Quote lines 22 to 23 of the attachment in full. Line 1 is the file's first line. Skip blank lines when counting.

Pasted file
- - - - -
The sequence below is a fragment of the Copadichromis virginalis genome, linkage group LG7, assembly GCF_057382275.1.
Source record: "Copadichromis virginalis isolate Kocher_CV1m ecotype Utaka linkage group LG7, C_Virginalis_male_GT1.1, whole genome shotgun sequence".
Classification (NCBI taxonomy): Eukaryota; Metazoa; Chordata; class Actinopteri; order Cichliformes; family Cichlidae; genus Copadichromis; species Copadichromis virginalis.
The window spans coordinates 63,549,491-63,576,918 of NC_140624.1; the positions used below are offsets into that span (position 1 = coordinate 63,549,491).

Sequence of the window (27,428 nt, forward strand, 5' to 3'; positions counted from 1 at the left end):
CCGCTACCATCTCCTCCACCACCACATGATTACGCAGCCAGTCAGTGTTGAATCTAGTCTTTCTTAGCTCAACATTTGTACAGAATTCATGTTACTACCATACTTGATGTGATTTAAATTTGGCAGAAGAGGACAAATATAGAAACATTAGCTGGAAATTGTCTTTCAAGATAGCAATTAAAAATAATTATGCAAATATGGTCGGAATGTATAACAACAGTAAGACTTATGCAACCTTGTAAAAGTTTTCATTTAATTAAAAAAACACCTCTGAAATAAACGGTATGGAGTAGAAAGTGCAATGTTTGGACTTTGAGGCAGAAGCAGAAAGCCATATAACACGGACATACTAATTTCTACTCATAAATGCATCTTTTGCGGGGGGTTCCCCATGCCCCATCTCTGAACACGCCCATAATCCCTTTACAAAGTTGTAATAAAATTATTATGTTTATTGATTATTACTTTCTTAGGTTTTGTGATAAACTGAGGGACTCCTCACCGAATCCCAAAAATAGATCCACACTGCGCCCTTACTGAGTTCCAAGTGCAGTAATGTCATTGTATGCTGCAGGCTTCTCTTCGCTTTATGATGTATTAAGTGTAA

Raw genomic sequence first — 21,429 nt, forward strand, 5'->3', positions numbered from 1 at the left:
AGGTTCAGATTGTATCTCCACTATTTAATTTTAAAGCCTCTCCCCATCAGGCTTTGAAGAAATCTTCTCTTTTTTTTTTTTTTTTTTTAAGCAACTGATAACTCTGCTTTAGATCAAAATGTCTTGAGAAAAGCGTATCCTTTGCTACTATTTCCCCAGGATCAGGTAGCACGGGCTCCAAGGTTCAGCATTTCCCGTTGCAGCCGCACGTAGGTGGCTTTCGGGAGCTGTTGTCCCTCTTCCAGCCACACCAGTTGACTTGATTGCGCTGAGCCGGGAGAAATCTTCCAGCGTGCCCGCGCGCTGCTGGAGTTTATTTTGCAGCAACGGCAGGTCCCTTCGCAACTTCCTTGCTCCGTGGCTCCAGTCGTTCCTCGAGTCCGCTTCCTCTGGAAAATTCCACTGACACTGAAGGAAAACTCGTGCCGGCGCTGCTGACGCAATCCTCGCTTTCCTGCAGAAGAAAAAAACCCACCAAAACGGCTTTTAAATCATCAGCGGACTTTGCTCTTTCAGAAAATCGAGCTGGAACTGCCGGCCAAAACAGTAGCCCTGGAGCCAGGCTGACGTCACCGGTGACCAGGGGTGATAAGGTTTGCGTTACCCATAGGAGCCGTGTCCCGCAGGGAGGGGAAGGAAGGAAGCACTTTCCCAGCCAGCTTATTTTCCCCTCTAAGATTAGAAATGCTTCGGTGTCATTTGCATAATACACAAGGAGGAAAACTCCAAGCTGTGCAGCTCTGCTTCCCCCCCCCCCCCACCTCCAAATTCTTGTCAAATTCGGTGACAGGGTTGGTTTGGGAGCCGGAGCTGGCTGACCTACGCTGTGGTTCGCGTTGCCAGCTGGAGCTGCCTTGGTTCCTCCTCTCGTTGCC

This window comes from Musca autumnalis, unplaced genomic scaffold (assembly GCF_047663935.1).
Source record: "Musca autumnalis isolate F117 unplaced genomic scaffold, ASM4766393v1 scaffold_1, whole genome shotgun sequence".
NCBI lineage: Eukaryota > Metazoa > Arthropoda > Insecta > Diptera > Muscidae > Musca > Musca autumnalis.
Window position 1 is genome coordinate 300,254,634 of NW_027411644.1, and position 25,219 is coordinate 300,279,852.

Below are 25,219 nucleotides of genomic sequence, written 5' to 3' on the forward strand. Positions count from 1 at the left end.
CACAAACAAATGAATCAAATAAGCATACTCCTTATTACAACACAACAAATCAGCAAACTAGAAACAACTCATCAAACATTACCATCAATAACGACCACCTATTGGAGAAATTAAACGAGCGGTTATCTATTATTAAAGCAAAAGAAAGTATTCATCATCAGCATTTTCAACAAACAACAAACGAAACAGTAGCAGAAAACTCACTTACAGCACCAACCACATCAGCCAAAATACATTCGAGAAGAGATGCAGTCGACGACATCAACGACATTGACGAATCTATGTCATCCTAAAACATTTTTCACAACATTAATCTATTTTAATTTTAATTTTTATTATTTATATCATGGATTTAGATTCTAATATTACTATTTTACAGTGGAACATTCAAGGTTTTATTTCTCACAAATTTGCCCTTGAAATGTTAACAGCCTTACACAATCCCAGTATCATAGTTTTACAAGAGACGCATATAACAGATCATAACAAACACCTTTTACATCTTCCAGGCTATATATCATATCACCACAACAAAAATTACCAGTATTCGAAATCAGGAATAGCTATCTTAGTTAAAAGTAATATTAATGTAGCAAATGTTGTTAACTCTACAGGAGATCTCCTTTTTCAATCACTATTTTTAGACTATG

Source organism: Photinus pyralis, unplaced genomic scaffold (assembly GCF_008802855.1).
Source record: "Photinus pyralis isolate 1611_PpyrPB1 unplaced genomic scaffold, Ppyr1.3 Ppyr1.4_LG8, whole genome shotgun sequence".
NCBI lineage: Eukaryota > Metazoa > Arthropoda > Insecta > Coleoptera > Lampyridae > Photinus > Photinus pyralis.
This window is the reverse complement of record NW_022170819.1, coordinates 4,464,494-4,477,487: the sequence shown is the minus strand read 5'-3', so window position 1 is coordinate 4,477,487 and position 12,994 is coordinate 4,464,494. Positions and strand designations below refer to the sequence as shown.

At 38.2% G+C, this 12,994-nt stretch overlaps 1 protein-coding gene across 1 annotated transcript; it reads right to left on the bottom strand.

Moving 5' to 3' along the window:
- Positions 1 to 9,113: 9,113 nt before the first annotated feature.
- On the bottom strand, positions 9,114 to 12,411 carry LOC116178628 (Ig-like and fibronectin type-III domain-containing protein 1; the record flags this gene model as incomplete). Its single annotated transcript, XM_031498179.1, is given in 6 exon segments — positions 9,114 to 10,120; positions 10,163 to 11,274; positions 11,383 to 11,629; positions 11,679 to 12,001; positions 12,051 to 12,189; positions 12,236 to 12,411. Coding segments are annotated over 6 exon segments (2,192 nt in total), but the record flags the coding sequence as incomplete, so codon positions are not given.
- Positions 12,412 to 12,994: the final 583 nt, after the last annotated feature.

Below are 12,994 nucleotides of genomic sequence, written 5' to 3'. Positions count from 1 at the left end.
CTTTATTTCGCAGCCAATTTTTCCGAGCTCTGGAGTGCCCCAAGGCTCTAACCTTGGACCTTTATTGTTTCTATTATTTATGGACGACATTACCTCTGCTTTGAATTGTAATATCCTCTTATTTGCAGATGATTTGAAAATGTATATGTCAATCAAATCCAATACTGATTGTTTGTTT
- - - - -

- On the bottom strand, positions 9,114 to 12,411 carry LOC116178628 (Ig-like and fibronectin type-III domain-containing protein 1; the record flags this gene model as incomplete). Its single annotated transcript, XM_031498179.1, is given in 6 exon segments — positions 9,114 to 10,120; positions 10,163 to 11,274; positions 11,383 to 11,629; positions 11,679 to 12,001; positions 12,051 to 12,189; positions 12,236 to 12,411. Coding segments are annotated over 6 exon segments (2,192 nt in total), but the record flags the coding sequence as incomplete, so codon positions are not given.
- Positions 12,412 to 12,994: the final 583 nt, after the last annotated feature.